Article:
The laced backstitch used in hand embroidery is somewhat like the whipped backstitch. To create the laced backstitch, the needle passes under a line of previously stitched backstitches, but instead of always passing under the stitches in the same direction, the laced backstitch passes under in alternate directions from stitch to stitch. To put it really simply, the needle goes up under one stitch and down under the next.
You can see a short line of laced backstitch in the photo above, in blue and green thread. The backstitch foundation is worked in the blue thread, and the green thread is laced behind the backstitches in a serpentine manner.
You can alter the look of the laced backstitch by playing around with it a bit. You can alter the tension on the lacing thread, so that the lacing is “hugging” the backstitch, or you can stop short of pulling the thread all the way through, to form “bumps” in the lacing that stand away from the backstitch line (as you can see in the video below). You can also lace the line in one direction and them come back and lace it again in the other, to completely surround the backstitches with your lacing thread.
How can you use the laced backstitch in hand embroidery? It works well as thick stems in crewel work. Imagine a line of dark green wool for the backstitch, with light green wool for the lacing, laced in both directions and pulled tight against the backstitch. This would create a two-toned line that has a bit of width and texture to it.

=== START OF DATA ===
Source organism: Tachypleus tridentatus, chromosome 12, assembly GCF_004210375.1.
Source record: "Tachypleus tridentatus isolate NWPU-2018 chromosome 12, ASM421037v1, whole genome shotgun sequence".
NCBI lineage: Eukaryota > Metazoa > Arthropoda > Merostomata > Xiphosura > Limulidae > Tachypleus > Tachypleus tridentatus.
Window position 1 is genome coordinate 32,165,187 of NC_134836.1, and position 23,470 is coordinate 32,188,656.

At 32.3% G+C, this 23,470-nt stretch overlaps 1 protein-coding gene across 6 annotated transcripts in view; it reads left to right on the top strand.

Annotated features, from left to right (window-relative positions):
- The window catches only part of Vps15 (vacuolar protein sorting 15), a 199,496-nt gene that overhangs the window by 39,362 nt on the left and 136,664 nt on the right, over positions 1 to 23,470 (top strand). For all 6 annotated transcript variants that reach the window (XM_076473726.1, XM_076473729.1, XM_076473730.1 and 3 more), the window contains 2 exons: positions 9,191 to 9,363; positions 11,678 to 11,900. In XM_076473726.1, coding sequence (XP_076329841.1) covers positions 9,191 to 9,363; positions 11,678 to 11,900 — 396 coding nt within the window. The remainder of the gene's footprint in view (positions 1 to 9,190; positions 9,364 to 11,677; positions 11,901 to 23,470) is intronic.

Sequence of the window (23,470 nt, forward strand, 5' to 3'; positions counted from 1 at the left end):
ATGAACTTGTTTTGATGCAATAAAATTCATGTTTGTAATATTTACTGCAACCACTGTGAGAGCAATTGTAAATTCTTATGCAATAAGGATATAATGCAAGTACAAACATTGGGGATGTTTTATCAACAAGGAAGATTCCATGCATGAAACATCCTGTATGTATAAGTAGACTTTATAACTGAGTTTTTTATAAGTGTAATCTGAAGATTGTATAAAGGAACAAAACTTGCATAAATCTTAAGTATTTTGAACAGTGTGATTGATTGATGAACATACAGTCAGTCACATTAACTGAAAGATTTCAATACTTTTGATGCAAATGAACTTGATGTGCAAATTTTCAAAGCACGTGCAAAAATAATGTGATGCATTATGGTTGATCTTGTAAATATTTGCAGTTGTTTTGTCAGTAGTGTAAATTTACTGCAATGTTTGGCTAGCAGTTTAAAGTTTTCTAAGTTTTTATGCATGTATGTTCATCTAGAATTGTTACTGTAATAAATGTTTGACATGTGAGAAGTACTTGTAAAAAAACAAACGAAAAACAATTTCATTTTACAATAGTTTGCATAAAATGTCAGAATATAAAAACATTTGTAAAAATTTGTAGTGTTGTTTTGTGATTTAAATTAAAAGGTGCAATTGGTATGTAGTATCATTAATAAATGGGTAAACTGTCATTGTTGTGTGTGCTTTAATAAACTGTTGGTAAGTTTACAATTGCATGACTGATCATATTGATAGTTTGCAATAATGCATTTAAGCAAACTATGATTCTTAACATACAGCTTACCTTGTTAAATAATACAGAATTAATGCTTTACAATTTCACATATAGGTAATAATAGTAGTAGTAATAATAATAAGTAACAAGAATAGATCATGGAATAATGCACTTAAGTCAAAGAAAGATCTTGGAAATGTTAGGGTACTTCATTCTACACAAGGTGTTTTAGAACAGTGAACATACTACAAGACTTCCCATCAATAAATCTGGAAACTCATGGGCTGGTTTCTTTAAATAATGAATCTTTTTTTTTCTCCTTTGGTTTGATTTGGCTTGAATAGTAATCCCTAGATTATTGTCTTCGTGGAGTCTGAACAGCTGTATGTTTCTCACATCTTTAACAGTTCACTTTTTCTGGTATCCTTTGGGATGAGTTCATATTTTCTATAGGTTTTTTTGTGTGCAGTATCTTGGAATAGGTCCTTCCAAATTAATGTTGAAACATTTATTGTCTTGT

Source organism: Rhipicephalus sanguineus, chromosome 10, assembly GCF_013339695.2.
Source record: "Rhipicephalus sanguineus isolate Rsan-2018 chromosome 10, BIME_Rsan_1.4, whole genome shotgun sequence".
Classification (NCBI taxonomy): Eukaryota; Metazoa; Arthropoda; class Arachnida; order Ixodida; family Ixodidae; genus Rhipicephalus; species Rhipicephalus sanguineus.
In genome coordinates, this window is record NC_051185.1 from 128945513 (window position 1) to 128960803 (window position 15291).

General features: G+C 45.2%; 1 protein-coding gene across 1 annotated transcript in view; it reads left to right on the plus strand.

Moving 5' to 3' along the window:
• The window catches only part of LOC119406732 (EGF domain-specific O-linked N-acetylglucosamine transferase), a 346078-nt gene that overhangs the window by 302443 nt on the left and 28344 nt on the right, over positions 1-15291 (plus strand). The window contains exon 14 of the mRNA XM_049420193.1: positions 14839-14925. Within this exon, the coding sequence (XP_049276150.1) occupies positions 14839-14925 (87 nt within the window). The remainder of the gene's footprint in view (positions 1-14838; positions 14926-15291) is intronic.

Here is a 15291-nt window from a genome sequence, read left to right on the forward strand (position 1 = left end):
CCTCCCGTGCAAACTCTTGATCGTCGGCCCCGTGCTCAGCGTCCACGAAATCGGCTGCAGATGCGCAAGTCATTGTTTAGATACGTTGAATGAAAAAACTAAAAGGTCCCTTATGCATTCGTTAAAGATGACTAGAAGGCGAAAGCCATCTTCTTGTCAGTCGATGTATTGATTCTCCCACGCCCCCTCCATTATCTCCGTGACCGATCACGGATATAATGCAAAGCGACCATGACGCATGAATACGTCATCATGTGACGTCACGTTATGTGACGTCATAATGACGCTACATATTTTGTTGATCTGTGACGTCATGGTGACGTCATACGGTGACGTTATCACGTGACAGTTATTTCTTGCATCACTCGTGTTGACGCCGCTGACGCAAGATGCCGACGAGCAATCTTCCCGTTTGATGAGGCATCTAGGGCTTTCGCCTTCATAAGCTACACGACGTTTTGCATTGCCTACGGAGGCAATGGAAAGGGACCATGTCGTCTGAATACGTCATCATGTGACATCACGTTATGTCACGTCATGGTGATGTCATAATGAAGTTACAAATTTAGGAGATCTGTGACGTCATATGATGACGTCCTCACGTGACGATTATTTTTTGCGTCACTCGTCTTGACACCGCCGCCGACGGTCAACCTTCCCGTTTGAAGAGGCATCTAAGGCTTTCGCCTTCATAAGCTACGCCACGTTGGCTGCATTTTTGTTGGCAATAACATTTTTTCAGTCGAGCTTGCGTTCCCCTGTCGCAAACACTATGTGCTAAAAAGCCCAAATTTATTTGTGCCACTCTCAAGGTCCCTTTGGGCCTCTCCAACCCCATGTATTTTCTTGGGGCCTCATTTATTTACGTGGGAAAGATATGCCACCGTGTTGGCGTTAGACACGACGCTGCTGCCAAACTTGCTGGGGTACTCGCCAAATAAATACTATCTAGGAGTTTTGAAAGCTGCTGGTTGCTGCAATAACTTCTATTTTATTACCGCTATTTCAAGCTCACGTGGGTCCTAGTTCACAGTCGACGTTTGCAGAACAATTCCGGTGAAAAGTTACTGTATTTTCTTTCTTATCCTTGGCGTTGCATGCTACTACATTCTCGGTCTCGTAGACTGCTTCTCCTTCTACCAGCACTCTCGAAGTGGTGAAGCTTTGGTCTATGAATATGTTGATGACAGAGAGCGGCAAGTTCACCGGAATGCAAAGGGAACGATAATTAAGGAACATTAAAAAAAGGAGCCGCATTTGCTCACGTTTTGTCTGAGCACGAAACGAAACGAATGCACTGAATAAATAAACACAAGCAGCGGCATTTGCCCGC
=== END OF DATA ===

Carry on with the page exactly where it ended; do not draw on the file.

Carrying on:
The laced backstitch can also be effectively used in seam treatments in crazy quilting, as well as for borders or bands on samplers. You can incorporate the laced backstitch in your surface embroidery as a variation on any line stitches.
In the video, I’m working with perle cotton #5 on linen. You’re not restricted to even-weave linen for backstitch and its variations. It can be worked just as well on plain weave (non-counted linen). Also, it’s helpful to use a tapestry needle with the lacing part of this stitch, because the blunt point of the tapestry needle won’t snag your backstitches.
Here’s the video for the laced backstitch. I hope you find some fun uses for it!
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